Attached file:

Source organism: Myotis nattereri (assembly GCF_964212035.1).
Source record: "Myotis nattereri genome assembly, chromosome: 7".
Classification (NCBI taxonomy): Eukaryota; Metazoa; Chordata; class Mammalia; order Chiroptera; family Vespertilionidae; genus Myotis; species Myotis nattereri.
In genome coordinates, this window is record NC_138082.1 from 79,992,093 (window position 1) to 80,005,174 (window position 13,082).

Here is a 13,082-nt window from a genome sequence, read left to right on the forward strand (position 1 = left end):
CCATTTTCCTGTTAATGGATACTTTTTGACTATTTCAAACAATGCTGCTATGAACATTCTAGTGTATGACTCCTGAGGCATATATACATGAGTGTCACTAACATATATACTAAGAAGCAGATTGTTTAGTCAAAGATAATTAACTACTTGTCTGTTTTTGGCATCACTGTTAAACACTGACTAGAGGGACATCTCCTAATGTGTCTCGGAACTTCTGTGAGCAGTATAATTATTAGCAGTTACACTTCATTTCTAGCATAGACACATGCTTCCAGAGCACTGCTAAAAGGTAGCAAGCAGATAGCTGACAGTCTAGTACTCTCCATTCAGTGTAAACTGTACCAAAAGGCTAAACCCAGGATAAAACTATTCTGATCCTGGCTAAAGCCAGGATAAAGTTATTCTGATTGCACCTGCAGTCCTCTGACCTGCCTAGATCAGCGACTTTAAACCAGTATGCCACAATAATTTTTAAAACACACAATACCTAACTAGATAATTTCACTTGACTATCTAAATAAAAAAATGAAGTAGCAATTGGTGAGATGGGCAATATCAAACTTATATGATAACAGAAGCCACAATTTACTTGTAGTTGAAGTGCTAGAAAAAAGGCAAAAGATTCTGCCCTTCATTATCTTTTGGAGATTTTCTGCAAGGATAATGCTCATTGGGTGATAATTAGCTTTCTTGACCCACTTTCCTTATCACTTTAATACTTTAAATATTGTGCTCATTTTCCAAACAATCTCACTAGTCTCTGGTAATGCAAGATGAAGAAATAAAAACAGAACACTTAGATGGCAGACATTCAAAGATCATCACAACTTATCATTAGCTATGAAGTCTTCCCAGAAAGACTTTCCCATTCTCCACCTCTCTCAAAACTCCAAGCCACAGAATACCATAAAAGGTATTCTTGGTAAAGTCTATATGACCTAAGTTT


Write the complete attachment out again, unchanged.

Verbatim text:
Source organism: Myotis nattereri (assembly GCF_964212035.1).
Source record: "Myotis nattereri genome assembly, chromosome: 7".
Classification (NCBI taxonomy): Eukaryota; Metazoa; Chordata; class Mammalia; order Chiroptera; family Vespertilionidae; genus Myotis; species Myotis nattereri.
In genome coordinates, this window is record NC_138082.1 from 79,992,093 (window position 1) to 80,005,174 (window position 13,082).

Here is a 13,082-nt window from a genome sequence, read left to right on the forward strand (position 1 = left end):
CCATTTTCCTGTTAATGGATACTTTTTGACTATTTCAAACAATGCTGCTATGAACATTCTAGTGTATGACTCCTGAGGCATATATACATGAGTGTCACTAACATATATACTAAGAAGCAGATTGTTTAGTCAAAGATAATTAACTACTTGTCTGTTTTTGGCATCACTGTTAAACACTGACTAGAGGGACATCTCCTAATGTGTCTCGGAACTTCTGTGAGCAGTATAATTATTAGCAGTTACACTTCATTTCTAGCATAGACACATGCTTCCAGAGCACTGCTAAAAGGTAGCAAGCAGATAGCTGACAGTCTAGTACTCTCCATTCAGTGTAAACTGTACCAAAAGGCTAAACCCAGGATAAAACTATTCTGATCCTGGCTAAAGCCAGGATAAAGTTATTCTGATTGCACCTGCAGTCCTCTGACCTGCCTAGATCAGCGACTTTAAACCAGTATGCCACAATAATTTTTAAAACACACAATACCTAACTAGATAATTTCACTTGACTATCTAAATAAAAAAATGAAGTAGCAATTGGTGAGATGGGCAATATCAAACTTATATGATAACAGAAGCCACAATTTACTTGTAGTTGAAGTGCTAGAAAAAAGGCAAAAGATTCTGCCCTTCATTATCTTTTGGAGATTTTCTGCAAGGATAATGCTCATTGGGTGATAATTAGCTTTCTTGACCCACTTTCCTTATCACTTTAATACTTTAAATATTGTGCTCATTTTCCAAACAATCTCACTAGTCTCTGGTAATGCAAGATGAAGAAATAAAAACAGAACACTTAGATGGCAGACATTCAAAGATCATCACAACTTATCATTAGCTATGAAGTCTTCCCAGAAAGACTTTCCCATTCTCCACCTCTCTCAAAACTCCAAGCCACAGAATACCATAAAAGGTATTCTTGGTAAAGTCTATATGACCTAAGTTT